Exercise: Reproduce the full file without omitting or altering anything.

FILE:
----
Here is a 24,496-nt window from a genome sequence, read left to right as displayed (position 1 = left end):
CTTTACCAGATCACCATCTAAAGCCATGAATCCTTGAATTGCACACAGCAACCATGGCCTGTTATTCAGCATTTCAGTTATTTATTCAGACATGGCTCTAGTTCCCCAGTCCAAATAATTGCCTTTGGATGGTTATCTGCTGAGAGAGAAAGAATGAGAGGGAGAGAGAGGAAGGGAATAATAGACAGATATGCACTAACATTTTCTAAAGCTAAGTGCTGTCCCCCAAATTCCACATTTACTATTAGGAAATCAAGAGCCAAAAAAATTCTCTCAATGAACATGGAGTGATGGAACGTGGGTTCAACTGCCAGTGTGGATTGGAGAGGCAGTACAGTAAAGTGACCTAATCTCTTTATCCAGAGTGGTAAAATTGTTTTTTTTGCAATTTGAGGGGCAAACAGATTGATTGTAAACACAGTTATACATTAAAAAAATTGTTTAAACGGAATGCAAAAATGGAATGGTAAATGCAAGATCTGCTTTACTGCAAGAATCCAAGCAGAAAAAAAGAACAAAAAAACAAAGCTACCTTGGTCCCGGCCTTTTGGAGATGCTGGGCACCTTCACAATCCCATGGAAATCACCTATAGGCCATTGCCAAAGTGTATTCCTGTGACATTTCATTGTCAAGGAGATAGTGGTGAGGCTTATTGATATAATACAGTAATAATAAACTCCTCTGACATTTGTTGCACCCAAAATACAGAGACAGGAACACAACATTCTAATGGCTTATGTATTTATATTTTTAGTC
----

Here is a 24,496-nt window from a genome sequence, read left to right as displayed (position 1 = left end):
CTTTACCAGATCACCATCTAAAGCCATGAATCCTTGAATTGCACACAGCAACCATGGCCTGTTATTCAGCATTTCAGTTATTTATTCAGACATGGCTCTAGTTCCCCAGTCCAAATAATTGCCTTTGGATGGTTATCTGCTGAGAGAGAAAGAATGAGAGGGAGAGAGAGGAAGGGAATAATAGACAGATATGCACTAACATTTTCTAAAGCTAAGTGCTGTCCCCCAAATTCCACATTTACTATTAGGAAATCAAGAGCCAAAAAAATTCTCTCAATGAACATGGAGTGATGGAACGTGGGTTCAACTGCCAGTGTGGATTGGAGAGGCAGTACAGTAAAGTGACCTAATCTCTTTATCCAGAGTGGTAAAATTGTTTTTTTTGCAATTTGAGGGGCAAACAGATTGATTGTAAACACAGTTATACATTAAAAAAATTGTTTAAACGGAATGCAAAAATGGAATGGTAAATGCAAGATCTGCTTTACTGCAAGAATCCAAGCAGAAAAAAAGAACAAAAAAACAAAGCTACCTTGGTCCCGGCCTTTTGGAGATGCTGGGCACCTTCACAATCCCATGGAAATCACCTATAGGCCATTGCCAAAGTGTATTCCTGTGACATTTCATTGTCAAGGAGATAGTGGTGAGGCTTATTGATATAATACAGTAATAATAAACTCCTCTGACATTTGTTGCACCCAAAATACAGAGACAGGAACACAACATTCTAATGGCTTATGTATTTATATTTTTAGTC